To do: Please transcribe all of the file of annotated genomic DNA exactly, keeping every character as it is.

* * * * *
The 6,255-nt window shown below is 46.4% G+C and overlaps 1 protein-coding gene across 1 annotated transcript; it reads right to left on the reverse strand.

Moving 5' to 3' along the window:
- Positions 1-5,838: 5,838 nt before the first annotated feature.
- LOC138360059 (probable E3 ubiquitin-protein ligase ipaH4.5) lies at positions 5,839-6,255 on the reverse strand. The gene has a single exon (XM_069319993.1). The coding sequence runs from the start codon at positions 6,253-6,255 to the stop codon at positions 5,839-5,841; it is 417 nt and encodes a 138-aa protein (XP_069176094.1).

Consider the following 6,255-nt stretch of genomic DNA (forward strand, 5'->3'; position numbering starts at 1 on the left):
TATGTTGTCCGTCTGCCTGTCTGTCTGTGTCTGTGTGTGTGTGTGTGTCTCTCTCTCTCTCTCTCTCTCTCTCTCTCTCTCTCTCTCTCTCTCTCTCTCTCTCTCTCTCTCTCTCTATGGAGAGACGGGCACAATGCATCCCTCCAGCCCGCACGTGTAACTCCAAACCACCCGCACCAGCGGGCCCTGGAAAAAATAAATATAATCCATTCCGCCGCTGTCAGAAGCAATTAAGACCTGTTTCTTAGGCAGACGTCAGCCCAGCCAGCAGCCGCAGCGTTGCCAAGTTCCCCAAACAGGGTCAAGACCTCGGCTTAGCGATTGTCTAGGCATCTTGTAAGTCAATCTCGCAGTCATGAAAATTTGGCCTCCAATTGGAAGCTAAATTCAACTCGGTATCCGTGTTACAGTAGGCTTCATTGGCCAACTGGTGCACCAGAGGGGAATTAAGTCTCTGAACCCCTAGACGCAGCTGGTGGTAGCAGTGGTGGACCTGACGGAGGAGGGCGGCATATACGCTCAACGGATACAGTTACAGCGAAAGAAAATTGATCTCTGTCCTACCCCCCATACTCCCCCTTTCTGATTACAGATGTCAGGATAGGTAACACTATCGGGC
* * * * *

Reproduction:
The 6,255-nt window shown below is 46.4% G+C and overlaps 1 protein-coding gene across 1 annotated transcript; it reads right to left on the reverse strand.

Moving 5' to 3' along the window:
- Positions 1-5,838: 5,838 nt before the first annotated feature.
- LOC138360059 (probable E3 ubiquitin-protein ligase ipaH4.5) lies at positions 5,839-6,255 on the reverse strand. The gene has a single exon (XM_069319993.1). The coding sequence runs from the start codon at positions 6,253-6,255 to the stop codon at positions 5,839-5,841; it is 417 nt and encodes a 138-aa protein (XP_069176094.1).

Consider the following 6,255-nt stretch of genomic DNA (forward strand, 5'->3'; position numbering starts at 1 on the left):
TATGTTGTCCGTCTGCCTGTCTGTCTGTGTCTGTGTGTGTGTGTGTGTCTCTCTCTCTCTCTCTCTCTCTCTCTCTCTCTCTCTCTCTCTCTCTCTCTCTCTCTCTCTCTCTCTCTATGGAGAGACGGGCACAATGCATCCCTCCAGCCCGCACGTGTAACTCCAAACCACCCGCACCAGCGGGCCCTGGAAAAAATAAATATAATCCATTCCGCCGCTGTCAGAAGCAATTAAGACCTGTTTCTTAGGCAGACGTCAGCCCAGCCAGCAGCCGCAGCGTTGCCAAGTTCCCCAAACAGGGTCAAGACCTCGGCTTAGCGATTGTCTAGGCATCTTGTAAGTCAATCTCGCAGTCATGAAAATTTGGCCTCCAATTGGAAGCTAAATTCAACTCGGTATCCGTGTTACAGTAGGCTTCATTGGCCAACTGGTGCACCAGAGGGGAATTAAGTCTCTGAACCCCTAGACGCAGCTGGTGGTAGCAGTGGTGGACCTGACGGAGGAGGGCGGCATATACGCTCAACGGATACAGTTACAGCGAAAGAAAATTGATCTCTGTCCTACCCCCCATACTCCCCCTTTCTGATTACAGATGTCAGGATAGGTAACACTATCGGGC